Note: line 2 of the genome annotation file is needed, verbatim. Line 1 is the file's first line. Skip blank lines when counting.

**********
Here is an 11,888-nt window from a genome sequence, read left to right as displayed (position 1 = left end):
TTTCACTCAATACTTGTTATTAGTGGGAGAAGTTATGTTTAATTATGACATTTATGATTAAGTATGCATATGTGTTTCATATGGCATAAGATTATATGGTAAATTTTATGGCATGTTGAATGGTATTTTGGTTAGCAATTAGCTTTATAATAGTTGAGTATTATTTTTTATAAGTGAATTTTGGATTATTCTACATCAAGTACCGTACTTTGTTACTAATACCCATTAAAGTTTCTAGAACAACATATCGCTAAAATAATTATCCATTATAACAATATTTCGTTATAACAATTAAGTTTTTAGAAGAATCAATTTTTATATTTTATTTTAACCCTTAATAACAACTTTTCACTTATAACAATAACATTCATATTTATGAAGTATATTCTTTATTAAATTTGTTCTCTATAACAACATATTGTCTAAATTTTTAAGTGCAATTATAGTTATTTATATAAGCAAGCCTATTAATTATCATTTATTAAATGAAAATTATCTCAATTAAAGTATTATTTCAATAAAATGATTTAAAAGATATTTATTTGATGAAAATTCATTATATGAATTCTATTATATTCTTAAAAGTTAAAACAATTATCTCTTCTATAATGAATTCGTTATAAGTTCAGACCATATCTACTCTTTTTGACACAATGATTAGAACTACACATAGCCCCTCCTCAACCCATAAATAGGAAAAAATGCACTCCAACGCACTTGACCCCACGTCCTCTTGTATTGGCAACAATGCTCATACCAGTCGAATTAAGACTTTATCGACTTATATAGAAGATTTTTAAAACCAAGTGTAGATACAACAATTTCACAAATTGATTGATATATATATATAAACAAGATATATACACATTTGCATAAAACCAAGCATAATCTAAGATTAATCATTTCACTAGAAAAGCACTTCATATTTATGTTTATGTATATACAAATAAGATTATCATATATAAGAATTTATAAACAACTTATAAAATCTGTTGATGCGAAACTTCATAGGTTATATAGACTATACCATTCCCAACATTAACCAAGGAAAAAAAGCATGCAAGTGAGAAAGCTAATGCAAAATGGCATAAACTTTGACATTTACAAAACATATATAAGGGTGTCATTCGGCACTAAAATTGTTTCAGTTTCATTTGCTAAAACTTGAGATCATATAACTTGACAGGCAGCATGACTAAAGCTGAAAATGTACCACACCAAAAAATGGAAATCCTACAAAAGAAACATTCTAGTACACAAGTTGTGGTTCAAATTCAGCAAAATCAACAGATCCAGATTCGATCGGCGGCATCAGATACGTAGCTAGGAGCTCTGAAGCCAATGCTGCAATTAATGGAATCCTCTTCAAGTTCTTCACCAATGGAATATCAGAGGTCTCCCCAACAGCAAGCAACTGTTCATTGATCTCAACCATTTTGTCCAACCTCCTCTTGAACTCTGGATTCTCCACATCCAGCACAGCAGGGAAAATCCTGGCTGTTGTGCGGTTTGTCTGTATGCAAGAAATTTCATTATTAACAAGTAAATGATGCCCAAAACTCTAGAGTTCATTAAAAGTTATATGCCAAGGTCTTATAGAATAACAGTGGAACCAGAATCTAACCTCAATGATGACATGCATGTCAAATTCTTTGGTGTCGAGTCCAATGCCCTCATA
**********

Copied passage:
TTTCACTCAATACTTGTTATTAGTGGGAGAAGTTATGTTTAATTATGACATTTATGATTAAGTATGCATATGTGTTTCATATGGCATAAGATTATATGGTAAATTTTATGGCATGTTGAATGGTATTTTGGTTAGCAATTAGCTTTATAATAGTTGAGTATTATTTTTTATAAGTGAATTTTGGATTATTCTACATCAAGTACCGTACTTTGTTACTAATACCCATTAAAGTTTCTAGAACAACATATCGCTAAAATAATTATCCATTATAACAATATTTCGTTATAACAATTAAGTTTTTAGAAGAATCAATTTTTATATTTTATTTTAACCCTTAATAACAACTTTTCACTTATAACAATAACATTCATATTTATGAAGTATATTCTTTATTAAATTTGTTCTCTATAACAACATATTGTCTAAATTTTTAAGTGCAATTATAGTTATTTATATAAGCAAGCCTATTAATTATCATTTATTAAATGAAAATTATCTCAATTAAAGTATTATTTCAATAAAATGATTTAAAAGATATTTATTTGATGAAAATTCATTATATGAATTCTATTATATTCTTAAAAGTTAAAACAATTATCTCTTCTATAATGAATTCGTTATAAGTTCAGACCATATCTACTCTTTTTGACACAATGATTAGAACTACACATAGCCCCTCCTCAACCCATAAATAGGAAAAAATGCACTCCAACGCACTTGACCCCACGTCCTCTTGTATTGGCAACAATGCTCATACCAGTCGAATTAAGACTTTATCGACTTATATAGAAGATTTTTAAAACCAAGTGTAGATACAACAATTTCACAAATTGATTGATATATATATATAAACAAGATATATACACATTTGCATAAAACCAAGCATAATCTAAGATTAATCATTTCACTAGAAAAGCACTTCATATTTATGTTTATGTATATACAAATAAGATTATCATATATAAGAATTTATAAACAACTTATAAAATCTGTTGATGCGAAACTTCATAGGTTATATAGACTATACCATTCCCAACATTAACCAAGGAAAAAAAGCATGCAAGTGAGAAAGCTAATGCAAAATGGCATAAACTTTGACATTTACAAAACATATATAAGGGTGTCATTCGGCACTAAAATTGTTTCAGTTTCATTTGCTAAAACTTGAGATCATATAACTTGACAGGCAGCATGACTAAAGCTGAAAATGTACCACACCAAAAAATGGAAATCCTACAAAAGAAACATTCTAGTACACAAGTTGTGGTTCAAATTCAGCAAAATCAACAGATCCAGATTCGATCGGCGGCATCAGATACGTAGCTAGGAGCTCTGAAGCCAATGCTGCAATTAATGGAATCCTCTTCAAGTTCTTCACCAATGGAATATCAGAGGTCTCCCCAACAGCAAGCAACTGTTCATTGATCTCAACCATTTTGTCCAACCTCCTCTTGAACTCTGGATTCTCCACATCCAGCACAGCAGGGAAAATCCTGGCTGTTGTGCGGTTTGTCTGTATGCAAGAAATTTCATTATTAACAAGTAAATGATGCCCAAAACTCTAGAGTTCATTAAAAGTTATATGCCAAGGTCTTATAGAATAACAGTGGAACCAGAATCTAACCTCAATGATGACATGCATGTCAAATTCTTTGGTGTCGAGTCCAATGCCCTCATA